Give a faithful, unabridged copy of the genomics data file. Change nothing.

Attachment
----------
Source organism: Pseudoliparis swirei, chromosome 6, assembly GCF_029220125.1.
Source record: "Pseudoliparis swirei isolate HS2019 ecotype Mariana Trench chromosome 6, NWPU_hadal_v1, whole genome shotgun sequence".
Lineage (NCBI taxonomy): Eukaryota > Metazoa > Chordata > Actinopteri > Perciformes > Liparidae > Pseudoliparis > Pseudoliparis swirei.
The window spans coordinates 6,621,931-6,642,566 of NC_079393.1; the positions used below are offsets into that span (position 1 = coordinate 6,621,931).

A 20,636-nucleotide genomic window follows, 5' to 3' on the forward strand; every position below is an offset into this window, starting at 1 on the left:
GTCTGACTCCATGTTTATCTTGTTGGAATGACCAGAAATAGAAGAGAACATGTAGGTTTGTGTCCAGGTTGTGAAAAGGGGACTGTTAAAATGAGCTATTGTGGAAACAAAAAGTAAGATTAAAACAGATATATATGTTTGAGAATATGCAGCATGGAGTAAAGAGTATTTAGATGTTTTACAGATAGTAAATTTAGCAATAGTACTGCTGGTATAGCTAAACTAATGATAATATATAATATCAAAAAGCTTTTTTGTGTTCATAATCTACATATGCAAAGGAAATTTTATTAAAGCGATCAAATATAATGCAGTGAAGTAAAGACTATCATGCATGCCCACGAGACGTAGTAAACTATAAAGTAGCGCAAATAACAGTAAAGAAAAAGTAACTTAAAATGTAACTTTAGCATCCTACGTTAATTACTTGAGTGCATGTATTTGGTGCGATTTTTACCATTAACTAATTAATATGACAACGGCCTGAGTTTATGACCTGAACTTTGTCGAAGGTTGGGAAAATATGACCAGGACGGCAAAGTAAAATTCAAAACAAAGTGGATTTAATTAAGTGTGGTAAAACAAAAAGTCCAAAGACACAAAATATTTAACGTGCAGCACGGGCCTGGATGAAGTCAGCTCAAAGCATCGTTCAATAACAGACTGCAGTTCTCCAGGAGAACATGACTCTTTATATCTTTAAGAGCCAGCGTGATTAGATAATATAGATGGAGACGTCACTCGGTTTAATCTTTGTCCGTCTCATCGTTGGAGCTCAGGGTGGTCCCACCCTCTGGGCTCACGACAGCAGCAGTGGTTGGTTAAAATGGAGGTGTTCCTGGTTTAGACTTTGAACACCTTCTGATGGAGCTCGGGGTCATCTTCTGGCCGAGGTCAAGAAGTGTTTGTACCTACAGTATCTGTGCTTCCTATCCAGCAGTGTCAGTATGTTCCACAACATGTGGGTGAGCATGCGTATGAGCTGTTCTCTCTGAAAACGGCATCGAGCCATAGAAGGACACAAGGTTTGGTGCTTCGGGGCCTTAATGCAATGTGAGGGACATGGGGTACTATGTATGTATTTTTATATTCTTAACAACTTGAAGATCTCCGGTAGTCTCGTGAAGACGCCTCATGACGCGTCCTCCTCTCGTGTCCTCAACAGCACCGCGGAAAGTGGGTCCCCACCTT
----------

Source organism: Pseudoliparis swirei, chromosome 6, assembly GCF_029220125.1.
Source record: "Pseudoliparis swirei isolate HS2019 ecotype Mariana Trench chromosome 6, NWPU_hadal_v1, whole genome shotgun sequence".
Lineage (NCBI taxonomy): Eukaryota > Metazoa > Chordata > Actinopteri > Perciformes > Liparidae > Pseudoliparis > Pseudoliparis swirei.
The window spans coordinates 6,621,931-6,642,566 of NC_079393.1; the positions used below are offsets into that span (position 1 = coordinate 6,621,931).

A 20,636-nucleotide genomic window follows, 5' to 3' on the forward strand; every position below is an offset into this window, starting at 1 on the left:
GTCTGACTCCATGTTTATCTTGTTGGAATGACCAGAAATAGAAGAGAACATGTAGGTTTGTGTCCAGGTTGTGAAAAGGGGACTGTTAAAATGAGCTATTGTGGAAACAAAAAGTAAGATTAAAACAGATATATATGTTTGAGAATATGCAGCATGGAGTAAAGAGTATTTAGATGTTTTACAGATAGTAAATTTAGCAATAGTACTGCTGGTATAGCTAAACTAATGATAATATATAATATCAAAAAGCTTTTTTGTGTTCATAATCTACATATGCAAAGGAAATTTTATTAAAGCGATCAAATATAATGCAGTGAAGTAAAGACTATCATGCATGCCCACGAGACGTAGTAAACTATAAAGTAGCGCAAATAACAGTAAAGAAAAAGTAACTTAAAATGTAACTTTAGCATCCTACGTTAATTACTTGAGTGCATGTATTTGGTGCGATTTTTACCATTAACTAATTAATATGACAACGGCCTGAGTTTATGACCTGAACTTTGTCGAAGGTTGGGAAAATATGACCAGGACGGCAAAGTAAAATTCAAAACAAAGTGGATTTAATTAAGTGTGGTAAAACAAAAAGTCCAAAGACACAAAATATTTAACGTGCAGCACGGGCCTGGATGAAGTCAGCTCAAAGCATCGTTCAATAACAGACTGCAGTTCTCCAGGAGAACATGACTCTTTATATCTTTAAGAGCCAGCGTGATTAGATAATATAGATGGAGACGTCACTCGGTTTAATCTTTGTCCGTCTCATCGTTGGAGCTCAGGGTGGTCCCACCCTCTGGGCTCACGACAGCAGCAGTGGTTGGTTAAAATGGAGGTGTTCCTGGTTTAGACTTTGAACACCTTCTGATGGAGCTCGGGGTCATCTTCTGGCCGAGGTCAAGAAGTGTTTGTACCTACAGTATCTGTGCTTCCTATCCAGCAGTGTCAGTATGTTCCACAACATGTGGGTGAGCATGCGTATGAGCTGTTCTCTCTGAAAACGGCATCGAGCCATAGAAGGACACAAGGTTTGGTGCTTCGGGGCCTTAATGCAATGTGAGGGACATGGGGTACTATGTATGTATTTTTATATTCTTAACAACTTGAAGATCTCCGGTAGTCTCGTGAAGACGCCTCATGACGCGTCCTCCTCTCGTGTCCTCAACAGCACCGCGGAAAGTGGGTCCCCACCTT